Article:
With $900 Million Available, This Company Is Ready to Shop

The once sleepy oil and gas MLP space has been a whirlwind of activity this year. Top dog LINN Energy (NASDAQ: LINE  ) kicked things off with a bang after it announced a complex, multibillion-dollar deal for an oil weighted C-corp. That was just the first of many deals announced this year, as both Atlas Resource Partners (NYSE: ARP  ) and BreitBurn Energy Partners (NASDAQ: BBEP  ) announced large asset acquisitions in excess of $700 million.

With its peers now largely busy digesting these big deals, as well as fending off the attacks of short sellers, Vanguard Natural Resources (NASDAQ: VNR  ) basically has the deal market all to itself. With nearly $900 million in available liquidity, the $3 billion company has the capacity to make a real big splash. Best of all, because its competition for its next deal is limited, it has the potential to score a great deal for its investors.

That's not to say Vanguard had been resting on its laurels this year. This past February it announced a $275 million deal with Range Resources (NYSE: RRC  ) for liquids-rich assets in the Permian Basin. The deal has worked out well for both companies, as it enabled Vanguard to solidify its distribution coverage ratio above 1.0 times while supplying Range the capital it needed to support its drilling program. For Vanguard, however, keeping its coverage ratio above 1.0 is critical. 

This is why, compared with its peers, Vanguard's distribution is on solid ground, as it stood at 1.05 as of the end of the second quarter. That same quarter, LINN's ratio stood at 0.89, while BreitBurn was able to deliver a coverage ratio right at 1.0. However, unlike those peers -- and this is key -- Vanguard hasn't needed to turn to a more aggressive approach of investing its own capital to organically grow its distribution up to its current level. As the following chart shows, Vanguard invests only what is required to maintain its current level of production -- all of its growth comes by acquisitions.

Source: Vanguard Natural Resources.

That's a key competitive advantage these days, and it is one reason it hasn't drawn the attention of short sellers. However, another key advantage it has is that its coverage ratio is already above 1.0 and it still has the capacity for a big deal. When looking again at its peers, it's clear how much of an impact these deals can have. For example, if LINN is able to complete its proposed transition, its coverage ratio will go from 0.95 in the fourth quarter to 1.16, and that's after factoring in all the organic capital the company is spending this year. Further, BreitBurn's recently completed deal, when combined with its organic capital, should bring its coverage ratio up to 1.4 later this year. Finally, Atlas' big deal has it now enjoying a coverage ratio of 1.1, even after raising its payout.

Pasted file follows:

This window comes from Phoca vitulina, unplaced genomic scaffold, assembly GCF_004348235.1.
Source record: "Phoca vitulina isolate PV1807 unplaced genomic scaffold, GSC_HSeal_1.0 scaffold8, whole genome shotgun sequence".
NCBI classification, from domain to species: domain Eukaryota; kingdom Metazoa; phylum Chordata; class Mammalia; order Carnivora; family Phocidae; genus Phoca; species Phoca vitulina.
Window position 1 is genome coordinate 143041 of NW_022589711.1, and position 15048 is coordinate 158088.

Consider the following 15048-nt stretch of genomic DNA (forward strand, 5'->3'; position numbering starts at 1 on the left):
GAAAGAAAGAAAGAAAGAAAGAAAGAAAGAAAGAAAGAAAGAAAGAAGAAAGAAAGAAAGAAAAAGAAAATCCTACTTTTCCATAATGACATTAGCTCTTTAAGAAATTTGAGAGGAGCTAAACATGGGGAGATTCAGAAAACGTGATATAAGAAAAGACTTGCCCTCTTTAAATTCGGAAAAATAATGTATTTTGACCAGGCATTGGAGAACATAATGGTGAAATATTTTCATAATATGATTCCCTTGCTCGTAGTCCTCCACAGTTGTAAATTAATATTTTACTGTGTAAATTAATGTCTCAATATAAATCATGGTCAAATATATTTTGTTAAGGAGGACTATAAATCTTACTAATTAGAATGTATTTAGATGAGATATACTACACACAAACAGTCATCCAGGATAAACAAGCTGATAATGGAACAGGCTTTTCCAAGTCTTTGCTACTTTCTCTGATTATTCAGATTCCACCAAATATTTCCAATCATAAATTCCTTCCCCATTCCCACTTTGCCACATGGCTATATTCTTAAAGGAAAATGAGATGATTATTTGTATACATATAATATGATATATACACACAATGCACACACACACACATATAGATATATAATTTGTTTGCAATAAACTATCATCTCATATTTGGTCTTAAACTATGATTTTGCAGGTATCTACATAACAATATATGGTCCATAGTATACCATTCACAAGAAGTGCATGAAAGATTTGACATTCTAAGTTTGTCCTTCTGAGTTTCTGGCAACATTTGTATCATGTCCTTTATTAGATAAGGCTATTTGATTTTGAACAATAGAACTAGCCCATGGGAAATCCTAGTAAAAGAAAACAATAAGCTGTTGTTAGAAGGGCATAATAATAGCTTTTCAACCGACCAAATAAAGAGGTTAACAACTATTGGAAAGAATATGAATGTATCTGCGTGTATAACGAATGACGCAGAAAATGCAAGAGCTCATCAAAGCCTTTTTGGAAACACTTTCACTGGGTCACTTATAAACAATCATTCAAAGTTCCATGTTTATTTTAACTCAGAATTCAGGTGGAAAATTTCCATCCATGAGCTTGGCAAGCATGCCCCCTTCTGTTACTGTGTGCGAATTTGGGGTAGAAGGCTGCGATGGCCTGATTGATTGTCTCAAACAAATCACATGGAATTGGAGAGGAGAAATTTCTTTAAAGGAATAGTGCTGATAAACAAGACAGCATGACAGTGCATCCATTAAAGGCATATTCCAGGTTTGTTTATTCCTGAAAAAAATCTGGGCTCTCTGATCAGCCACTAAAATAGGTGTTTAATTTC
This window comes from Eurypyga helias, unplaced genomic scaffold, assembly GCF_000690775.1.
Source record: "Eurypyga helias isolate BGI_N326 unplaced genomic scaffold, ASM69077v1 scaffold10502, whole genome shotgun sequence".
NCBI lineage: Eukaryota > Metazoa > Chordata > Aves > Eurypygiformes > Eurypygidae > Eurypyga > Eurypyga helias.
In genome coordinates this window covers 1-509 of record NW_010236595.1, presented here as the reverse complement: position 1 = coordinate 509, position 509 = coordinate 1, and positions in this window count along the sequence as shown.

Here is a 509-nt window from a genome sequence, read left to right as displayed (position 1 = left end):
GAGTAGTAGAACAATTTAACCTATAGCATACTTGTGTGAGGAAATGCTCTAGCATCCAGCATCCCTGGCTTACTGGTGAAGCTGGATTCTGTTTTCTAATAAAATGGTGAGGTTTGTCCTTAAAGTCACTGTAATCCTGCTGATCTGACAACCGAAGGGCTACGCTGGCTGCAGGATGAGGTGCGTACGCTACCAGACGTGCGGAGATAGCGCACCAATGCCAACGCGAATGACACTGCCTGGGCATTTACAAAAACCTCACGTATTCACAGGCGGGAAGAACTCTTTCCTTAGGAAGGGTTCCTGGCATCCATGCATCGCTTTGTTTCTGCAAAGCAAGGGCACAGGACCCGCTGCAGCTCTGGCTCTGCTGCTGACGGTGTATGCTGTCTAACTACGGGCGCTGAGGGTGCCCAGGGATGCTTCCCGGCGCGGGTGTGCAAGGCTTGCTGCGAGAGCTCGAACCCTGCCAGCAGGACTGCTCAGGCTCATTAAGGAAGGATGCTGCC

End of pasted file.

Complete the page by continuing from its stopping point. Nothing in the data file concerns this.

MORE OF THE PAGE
The bottom line is that Vanguard is in a nice spot right now. It has the capacity to complete a large transaction, while its competition for that deal is more limited, as most of those companies are too busy to bid. That means the company has the potential to make a deal with a big impact on behalf of its investors, which would enable the company to really grow its distribution in the future. 

There is no mistaking that dividend stocks like Vanguard can make you rich. It's as simple as that. While they don't garner the notability of high-flying growth stocks, they're also less likely to crash and burn. And over the long term, the compounding effect of the quarterly payouts -- or, in Vanguard's case, monthly distributions -- as well as their growth, adds up faster than most investors imagine. With this in mind, our analysts sat down to identify the absolute best of the best when it comes to rock-solid dividend stocks, drawing up a list in this free report of nine that fit the bill. To discover the identities of these companies before the rest of the market catches on, you can download this valuable free report by simply clicking here now.


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  • Report this Comment On August 14, 2013, at 2:46 PM, mr091468 wrote:

    Why would anyone with sense buy a single MLP with all the risks associated with one company, i.e. Linn Energy when we have so many CEF's to choose from with excellent dividend returns, no k-1's and risk spread amoung mulitple MLP's? TPZ, TYG, KYN are three examples. If you desire monthly dividends, TPZ is your answer.

  • Report this Comment On August 14, 2013, at 4:12 PM, nontechie wrote:

    Read the article in Monday's Wall Street Journal which lays out the downside to pretty much all the ways of owning MLPs. The IRS has told the CEFs that own them that they are either going to have to pay the taxes on their distributions, reducing yield, or reduce their ownership to no more than 25% of assets. As the article says, there is no ideal way to own them and that includes CEFs--so much so that I sold out the position I had in SMM in my IRA (at a profit) and replaced it with a combination of the general partner shares in 2 of the largest MLPs--KMI and WMB--and the Global-X ETF.

    Meanwhile, in non-tax advantaged accounts, I think owning the largest, most solid individual MLPs or, when one can opportunistically pick up shares in the likes of Breitburn as a result of the short raid, doing that makes the most sense. You get the full tax advantage of the MLP structure, pay no management fees and can do your taxes without excessive trouble using Turbotax or similar products.

  • Report this Comment On August 16, 2013, at 6:16 PM, mr091468 wrote:

    Thanks for the information. I'll try to retrieve the WSJ article.

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